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Texas Central chooses a corridor

We have a single preferred route for the Houston to Dallas high speed rail line.

Texas Central High-Speed Railway (TCR) today informed the Federal Railroad Administration (FRA) that it recommends narrowing the consideration of potential high-speed rail corridors between Houston and Dallas to a single preferred corridor known generally as the Utility Corridor. TCR has concluded the Utility Corridor is best suited to satisfy the goals of the project to provide reliable, safe and economically viable high-speed rail service between Dallas and Houston using the N700-I Bullet System technology.

TCR has spent several years identifying potential corridors for high-speed rail service between Dallas and Houston. To that end, TCR expended significant effort looking for solutions to engineering, construction and economic challenges associated with building high-speed rail in or along the existing Freight Corridor, and believes the Utility Corridor to be the superior alternative. Additionally, as TCR examines the various alternative alignments, one of the company’s goals is to reduce the project’s impact on communities and landowners to the extent practicable by using existing rights of way. TCR will recommend inclusion of an alternative involving the I-10 corridor as a potential approach to downtown Houston and looks forward to working with the City of Houston to evaluate this option.

TCR will now focus on potential alternatives keyed to the Utility Corridor that meet the business, environmental and connectivity priorities of the project and will submit additional information to the FRA for further detailed analysis during subsequent phases of the environmental review process.

As the Dallas Transportation Blog notes, that’s the orange line on the embedded map. The TCR announcement page also has some quotes from Houston-area elected officials, including Mayor Parker, lauding the inclusion of a possible I-10 corridor approach to downtown. That may make some critics here a bit happier, as they had been agitating for TCR to not run through Inner Loop neighborhoods – see this press release I got from the Oak Forest Homeowners Association the other day for an example – though it won’t do anything to deter the more organized opponents; see this post on the No Texas Central Facebook page to see an example of that. If nothing else, this would seem to ensure that there’s no Woodlands station in the cards, not that this was likely once Montgomery County got on board with the opposition. Whether this blunts the resistance or fires it up more remains to be seen.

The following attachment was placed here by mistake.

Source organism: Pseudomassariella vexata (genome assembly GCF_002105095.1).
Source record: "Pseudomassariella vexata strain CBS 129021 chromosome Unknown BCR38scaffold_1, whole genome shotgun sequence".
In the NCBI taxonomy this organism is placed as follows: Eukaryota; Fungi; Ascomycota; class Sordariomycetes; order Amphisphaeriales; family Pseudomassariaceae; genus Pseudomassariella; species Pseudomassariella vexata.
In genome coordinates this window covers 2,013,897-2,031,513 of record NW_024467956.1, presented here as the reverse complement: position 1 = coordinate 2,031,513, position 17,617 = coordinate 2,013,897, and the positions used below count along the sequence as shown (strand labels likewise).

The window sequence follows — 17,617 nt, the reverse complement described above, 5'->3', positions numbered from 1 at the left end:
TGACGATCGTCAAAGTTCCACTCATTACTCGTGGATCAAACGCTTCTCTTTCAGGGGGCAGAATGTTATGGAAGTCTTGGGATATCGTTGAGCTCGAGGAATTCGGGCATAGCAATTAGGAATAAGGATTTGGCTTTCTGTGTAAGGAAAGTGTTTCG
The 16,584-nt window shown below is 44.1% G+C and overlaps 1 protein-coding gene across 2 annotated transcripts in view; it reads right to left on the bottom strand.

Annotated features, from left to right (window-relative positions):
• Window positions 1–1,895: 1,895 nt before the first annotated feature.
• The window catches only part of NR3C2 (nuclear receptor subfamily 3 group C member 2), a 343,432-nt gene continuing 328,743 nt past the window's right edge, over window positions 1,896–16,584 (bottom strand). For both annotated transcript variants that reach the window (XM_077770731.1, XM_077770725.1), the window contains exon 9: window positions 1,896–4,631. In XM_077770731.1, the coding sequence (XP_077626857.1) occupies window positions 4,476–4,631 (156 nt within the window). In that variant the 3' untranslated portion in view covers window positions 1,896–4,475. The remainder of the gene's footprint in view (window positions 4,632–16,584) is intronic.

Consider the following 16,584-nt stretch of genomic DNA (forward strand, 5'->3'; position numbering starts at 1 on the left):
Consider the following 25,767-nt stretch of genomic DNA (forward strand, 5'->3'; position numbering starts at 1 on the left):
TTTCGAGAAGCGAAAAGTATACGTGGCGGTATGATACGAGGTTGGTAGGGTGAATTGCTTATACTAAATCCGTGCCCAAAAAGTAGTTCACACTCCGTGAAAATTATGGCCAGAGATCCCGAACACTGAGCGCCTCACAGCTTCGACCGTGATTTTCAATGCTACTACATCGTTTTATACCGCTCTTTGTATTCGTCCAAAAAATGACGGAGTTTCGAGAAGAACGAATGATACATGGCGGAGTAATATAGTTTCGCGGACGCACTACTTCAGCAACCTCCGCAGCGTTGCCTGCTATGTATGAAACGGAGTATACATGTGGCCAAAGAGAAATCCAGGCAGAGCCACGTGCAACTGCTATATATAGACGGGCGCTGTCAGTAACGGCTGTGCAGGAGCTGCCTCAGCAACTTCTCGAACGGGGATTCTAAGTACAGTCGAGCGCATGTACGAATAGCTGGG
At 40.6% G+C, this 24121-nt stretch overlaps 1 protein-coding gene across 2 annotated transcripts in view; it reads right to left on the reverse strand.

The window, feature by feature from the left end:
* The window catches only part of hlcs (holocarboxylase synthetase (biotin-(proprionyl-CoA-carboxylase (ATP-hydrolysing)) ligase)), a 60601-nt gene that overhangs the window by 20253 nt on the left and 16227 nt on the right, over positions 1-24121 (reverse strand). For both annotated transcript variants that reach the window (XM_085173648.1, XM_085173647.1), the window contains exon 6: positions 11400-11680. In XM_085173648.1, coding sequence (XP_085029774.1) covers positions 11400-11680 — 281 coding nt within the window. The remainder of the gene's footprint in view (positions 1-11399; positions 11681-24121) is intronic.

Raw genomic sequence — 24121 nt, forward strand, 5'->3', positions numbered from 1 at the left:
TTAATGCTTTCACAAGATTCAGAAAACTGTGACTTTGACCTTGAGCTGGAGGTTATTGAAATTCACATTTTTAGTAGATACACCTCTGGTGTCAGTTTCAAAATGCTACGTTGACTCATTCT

The Chron fills in some details.

The preferred route would use land along the BNSF right of way parallel to Hempstead Highway, turning near Loop 610 and U.S. 290.

From there, Texas Central is changing its focus to an alignment through commercial areas around U.S. 290 and Loop 610. Elevated tracks would run along Interstate 10 to access downtown, said Robert Eckels, a former Harris County judge and president of Texas Central.

“That would take us out of the residential areas, so we are going to seriously look at that as an option,” Eckels said.

Originally, the proposal followed Union Pacific tracks along Washington into downtown Houston.

[…]

Eckels said officials are working on all of the concerns, hoping to avoid as many as possible.

“There is still a process you go through with the FRA,” he said. “We are trying to respond to the comments we have received.”

A draft environmental analysis, expected to be distributed publicly later this year, will have much more detail on the exact route. Eckels said many changes remain likely.

“Not everyone is going to be happy, but we can address many of the concerns,” he said.

Texas Central remains focused on bringing the trains downtown, if possible, and not stopping short of the central business district, Eckels said.

For a better view of what this might look like for the Houston area, see Swamplot, which zooms in on the map and highlights the possible station locations. I’ll be very interested to see what that draft environmental analysis looks like. I’m not exactly sure what an I-10 corridor would look like in this context, as there doesn’t appear to be an obvious place for the right of way that would be needed. As there are likely to be more changes coming, so are there more questions to be answered. The Trib has more.

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